During the first week of my Infectious Diseases placement, I recall attending a teaching session by one of the specialists. With much enthusiasm she said: “All diseases start with an infection!” I pondered about that statement for a while and realised that maybe she has a point.
In cases like rheumatic fever leading to heart problems etc later on in life, or H pylori infections leading to gastric ulcers that could eventually lead to cancer, maybe there is truth to her statement.
Infections occur in all systems, and has a multiple-system effect. They don’t always present themselves in the same pattern either. By giving the right antibiotic/antiviral etc among the masses available, you can save a life. Pretty exciting indeed.
During my placement, I met several patients who were in severe sepsis (basically dying) one day, seemed unaffected the next. Magic. One patient around my age came in and was barely able to open his eyes and breathe (he was breathing about >30 breaths per minute). He was losing his breath whilst talking to me. We administered antibiotics and when I visited him the next day, he was back to normal. Magic.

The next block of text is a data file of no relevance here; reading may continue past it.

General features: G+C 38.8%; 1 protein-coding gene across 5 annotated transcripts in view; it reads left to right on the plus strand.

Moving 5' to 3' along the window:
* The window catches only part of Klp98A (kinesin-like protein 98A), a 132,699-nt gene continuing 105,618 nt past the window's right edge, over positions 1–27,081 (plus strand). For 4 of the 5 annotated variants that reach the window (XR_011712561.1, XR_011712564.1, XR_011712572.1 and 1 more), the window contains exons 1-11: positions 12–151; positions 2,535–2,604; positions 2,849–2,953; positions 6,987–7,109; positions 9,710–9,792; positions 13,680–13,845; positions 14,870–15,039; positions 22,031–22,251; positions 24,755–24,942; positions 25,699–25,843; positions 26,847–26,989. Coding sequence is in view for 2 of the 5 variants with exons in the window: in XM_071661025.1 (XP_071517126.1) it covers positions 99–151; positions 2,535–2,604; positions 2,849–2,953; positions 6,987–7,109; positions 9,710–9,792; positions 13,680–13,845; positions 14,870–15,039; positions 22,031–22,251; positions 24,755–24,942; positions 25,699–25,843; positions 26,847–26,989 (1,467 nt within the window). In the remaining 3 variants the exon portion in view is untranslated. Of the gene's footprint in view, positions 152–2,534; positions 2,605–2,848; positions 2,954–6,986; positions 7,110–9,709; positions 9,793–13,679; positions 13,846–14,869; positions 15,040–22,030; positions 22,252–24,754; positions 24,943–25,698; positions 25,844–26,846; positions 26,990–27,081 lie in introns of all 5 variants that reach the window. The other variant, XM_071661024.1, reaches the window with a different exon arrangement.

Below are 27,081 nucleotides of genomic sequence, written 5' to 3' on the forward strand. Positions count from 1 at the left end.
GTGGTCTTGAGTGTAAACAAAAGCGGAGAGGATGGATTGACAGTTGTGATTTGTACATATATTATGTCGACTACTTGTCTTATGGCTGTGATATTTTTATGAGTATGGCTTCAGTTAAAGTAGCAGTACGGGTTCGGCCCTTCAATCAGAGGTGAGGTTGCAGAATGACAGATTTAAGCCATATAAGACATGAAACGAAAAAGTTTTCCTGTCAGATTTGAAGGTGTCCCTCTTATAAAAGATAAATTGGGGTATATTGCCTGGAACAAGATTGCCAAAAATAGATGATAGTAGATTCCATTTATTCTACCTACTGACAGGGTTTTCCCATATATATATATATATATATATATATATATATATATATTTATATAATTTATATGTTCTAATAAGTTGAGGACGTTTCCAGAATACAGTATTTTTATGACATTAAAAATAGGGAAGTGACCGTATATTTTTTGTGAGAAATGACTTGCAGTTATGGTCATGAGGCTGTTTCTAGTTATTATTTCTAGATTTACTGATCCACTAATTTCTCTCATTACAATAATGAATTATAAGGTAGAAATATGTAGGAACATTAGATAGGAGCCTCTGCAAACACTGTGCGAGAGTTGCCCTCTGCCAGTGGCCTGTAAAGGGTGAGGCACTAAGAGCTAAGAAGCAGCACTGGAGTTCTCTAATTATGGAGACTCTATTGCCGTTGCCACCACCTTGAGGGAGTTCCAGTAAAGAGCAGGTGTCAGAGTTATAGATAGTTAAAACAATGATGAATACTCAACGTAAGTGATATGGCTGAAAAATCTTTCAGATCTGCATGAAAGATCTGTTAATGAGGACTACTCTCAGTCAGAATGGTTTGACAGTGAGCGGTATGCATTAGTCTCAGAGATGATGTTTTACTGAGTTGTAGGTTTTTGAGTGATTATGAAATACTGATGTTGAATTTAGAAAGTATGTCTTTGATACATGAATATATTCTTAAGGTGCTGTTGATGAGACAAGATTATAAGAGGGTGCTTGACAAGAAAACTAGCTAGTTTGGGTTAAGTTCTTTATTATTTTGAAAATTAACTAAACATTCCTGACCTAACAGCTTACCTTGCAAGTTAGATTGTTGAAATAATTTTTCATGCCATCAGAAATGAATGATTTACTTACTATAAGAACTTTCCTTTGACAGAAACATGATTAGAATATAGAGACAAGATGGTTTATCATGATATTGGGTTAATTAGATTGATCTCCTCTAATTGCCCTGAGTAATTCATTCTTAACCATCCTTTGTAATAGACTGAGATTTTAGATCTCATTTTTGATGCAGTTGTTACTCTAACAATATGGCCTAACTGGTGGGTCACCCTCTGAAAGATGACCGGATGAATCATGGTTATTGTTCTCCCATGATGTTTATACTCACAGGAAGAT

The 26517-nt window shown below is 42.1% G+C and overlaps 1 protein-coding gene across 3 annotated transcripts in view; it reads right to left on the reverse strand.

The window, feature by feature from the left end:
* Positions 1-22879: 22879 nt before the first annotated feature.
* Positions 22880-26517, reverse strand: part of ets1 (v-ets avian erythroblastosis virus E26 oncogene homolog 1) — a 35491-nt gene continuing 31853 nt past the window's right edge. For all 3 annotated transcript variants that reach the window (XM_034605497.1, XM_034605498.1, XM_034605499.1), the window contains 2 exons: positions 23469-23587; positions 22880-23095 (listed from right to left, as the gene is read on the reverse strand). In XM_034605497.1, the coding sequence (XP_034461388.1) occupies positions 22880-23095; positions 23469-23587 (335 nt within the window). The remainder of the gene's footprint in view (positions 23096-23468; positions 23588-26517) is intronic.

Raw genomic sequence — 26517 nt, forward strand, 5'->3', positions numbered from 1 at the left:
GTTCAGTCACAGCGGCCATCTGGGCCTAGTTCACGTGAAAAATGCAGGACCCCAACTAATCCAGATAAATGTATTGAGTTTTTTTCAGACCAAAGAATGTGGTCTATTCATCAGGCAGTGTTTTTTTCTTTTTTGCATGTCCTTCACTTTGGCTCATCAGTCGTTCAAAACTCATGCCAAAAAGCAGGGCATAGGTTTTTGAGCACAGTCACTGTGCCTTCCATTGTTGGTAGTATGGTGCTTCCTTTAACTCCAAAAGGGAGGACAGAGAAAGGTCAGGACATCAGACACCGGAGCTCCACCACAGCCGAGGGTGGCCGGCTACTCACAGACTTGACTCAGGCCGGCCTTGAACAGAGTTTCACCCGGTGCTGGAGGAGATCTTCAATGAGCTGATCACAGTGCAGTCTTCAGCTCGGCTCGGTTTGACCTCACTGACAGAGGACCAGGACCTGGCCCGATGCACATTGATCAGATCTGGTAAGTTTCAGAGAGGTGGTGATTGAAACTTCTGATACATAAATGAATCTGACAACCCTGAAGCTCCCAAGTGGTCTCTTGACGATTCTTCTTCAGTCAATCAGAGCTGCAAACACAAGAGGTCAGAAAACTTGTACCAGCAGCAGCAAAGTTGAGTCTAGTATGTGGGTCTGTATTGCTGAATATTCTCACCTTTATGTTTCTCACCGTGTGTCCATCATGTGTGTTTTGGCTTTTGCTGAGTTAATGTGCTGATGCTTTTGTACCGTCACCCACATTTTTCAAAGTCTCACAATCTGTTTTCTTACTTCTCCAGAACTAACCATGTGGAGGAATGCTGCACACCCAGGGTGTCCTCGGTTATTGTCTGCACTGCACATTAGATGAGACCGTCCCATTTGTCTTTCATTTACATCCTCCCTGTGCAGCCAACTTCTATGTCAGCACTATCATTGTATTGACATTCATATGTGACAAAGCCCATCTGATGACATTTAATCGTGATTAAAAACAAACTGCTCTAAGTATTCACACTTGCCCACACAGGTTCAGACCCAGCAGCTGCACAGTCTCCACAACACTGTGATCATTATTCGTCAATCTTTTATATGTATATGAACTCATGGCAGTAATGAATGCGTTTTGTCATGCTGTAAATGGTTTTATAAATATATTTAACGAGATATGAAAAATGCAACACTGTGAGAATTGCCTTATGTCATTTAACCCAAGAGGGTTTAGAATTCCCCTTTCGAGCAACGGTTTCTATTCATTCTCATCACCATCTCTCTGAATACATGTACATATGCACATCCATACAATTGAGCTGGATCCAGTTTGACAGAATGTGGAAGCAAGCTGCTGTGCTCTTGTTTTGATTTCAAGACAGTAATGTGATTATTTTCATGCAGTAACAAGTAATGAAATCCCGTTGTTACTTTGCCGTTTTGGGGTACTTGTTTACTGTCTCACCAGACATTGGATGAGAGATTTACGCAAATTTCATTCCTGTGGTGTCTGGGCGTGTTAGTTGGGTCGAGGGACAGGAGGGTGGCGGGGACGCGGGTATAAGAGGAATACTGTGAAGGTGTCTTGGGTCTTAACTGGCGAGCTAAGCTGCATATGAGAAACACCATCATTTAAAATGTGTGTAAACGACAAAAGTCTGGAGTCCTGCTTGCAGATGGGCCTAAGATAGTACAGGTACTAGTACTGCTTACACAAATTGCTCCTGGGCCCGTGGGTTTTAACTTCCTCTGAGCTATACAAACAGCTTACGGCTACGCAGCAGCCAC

Perhaps my mom had a point when she was encouraging me to pursue Infectious Diseases as a specialty. She has always spoken highly of the specialty, ever since she worked very closely with them as a clinical epidemiologist. I recall the days when mom would travel to Vietnam with the WHO to help eradicate malaria. Perhaps it is due to my early exposure to the specialty that I took a natural interest to infectious diseases. Or perhaps it’s actually in the blood.
Nevertheless, after these two weeks at the Infectious Diseases department, my commitment to oncology is still as strong as it has always been. But my respect and interest for the specialty has definitely grown.
I maybe won’t become an Infectious Diseases specialist in the future, but if there’s someone I would entrust to save the lives of the masses, I would definitely turn to an Infectious Diseases specialist to save the world.